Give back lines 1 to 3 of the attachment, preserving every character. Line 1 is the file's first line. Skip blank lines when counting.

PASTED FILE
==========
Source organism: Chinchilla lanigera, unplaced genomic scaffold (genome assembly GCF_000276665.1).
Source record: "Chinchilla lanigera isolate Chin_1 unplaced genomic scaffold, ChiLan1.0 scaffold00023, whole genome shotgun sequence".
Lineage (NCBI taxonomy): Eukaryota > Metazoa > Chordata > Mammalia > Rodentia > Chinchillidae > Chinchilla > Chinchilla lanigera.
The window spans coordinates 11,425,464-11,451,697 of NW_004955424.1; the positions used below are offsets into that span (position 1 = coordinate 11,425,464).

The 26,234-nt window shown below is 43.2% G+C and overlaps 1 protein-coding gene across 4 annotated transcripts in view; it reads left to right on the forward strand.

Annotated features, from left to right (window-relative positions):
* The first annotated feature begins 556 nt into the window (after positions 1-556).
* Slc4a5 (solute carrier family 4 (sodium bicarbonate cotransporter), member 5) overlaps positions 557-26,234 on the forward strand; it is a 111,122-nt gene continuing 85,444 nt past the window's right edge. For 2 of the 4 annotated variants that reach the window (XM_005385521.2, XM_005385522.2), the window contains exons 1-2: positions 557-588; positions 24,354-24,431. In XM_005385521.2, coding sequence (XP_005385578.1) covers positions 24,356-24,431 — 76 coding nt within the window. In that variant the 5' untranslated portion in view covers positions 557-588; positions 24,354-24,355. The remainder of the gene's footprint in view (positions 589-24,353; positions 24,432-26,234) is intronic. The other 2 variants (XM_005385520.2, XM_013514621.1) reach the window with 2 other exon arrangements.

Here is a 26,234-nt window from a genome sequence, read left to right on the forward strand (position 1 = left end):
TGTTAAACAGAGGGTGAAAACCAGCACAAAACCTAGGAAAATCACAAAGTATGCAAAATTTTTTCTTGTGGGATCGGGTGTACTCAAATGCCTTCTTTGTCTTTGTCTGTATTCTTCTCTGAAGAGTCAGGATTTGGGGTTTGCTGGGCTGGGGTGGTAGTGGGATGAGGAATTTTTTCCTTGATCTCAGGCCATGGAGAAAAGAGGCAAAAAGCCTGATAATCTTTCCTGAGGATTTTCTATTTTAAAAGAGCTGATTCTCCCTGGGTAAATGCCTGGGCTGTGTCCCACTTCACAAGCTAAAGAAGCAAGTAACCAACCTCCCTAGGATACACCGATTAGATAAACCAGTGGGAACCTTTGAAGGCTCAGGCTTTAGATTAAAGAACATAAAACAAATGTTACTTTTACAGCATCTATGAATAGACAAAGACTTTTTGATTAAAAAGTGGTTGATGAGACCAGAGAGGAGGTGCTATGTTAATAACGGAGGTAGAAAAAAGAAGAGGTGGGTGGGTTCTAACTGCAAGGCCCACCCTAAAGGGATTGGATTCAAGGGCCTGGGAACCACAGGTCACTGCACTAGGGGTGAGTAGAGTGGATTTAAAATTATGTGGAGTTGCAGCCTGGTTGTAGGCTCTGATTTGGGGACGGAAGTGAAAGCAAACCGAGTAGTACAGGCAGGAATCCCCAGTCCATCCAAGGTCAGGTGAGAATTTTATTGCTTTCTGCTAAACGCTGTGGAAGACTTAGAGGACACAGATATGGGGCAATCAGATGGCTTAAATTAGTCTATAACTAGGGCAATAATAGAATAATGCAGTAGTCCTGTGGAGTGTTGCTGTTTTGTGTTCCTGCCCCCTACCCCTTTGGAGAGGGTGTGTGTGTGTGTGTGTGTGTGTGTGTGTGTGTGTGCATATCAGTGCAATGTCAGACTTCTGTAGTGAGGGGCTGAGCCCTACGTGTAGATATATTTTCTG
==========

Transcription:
Source organism: Chinchilla lanigera, unplaced genomic scaffold (genome assembly GCF_000276665.1).
Source record: "Chinchilla lanigera isolate Chin_1 unplaced genomic scaffold, ChiLan1.0 scaffold00023, whole genome shotgun sequence".
Lineage (NCBI taxonomy): Eukaryota > Metazoa > Chordata > Mammalia > Rodentia > Chinchillidae > Chinchilla > Chinchilla lanigera.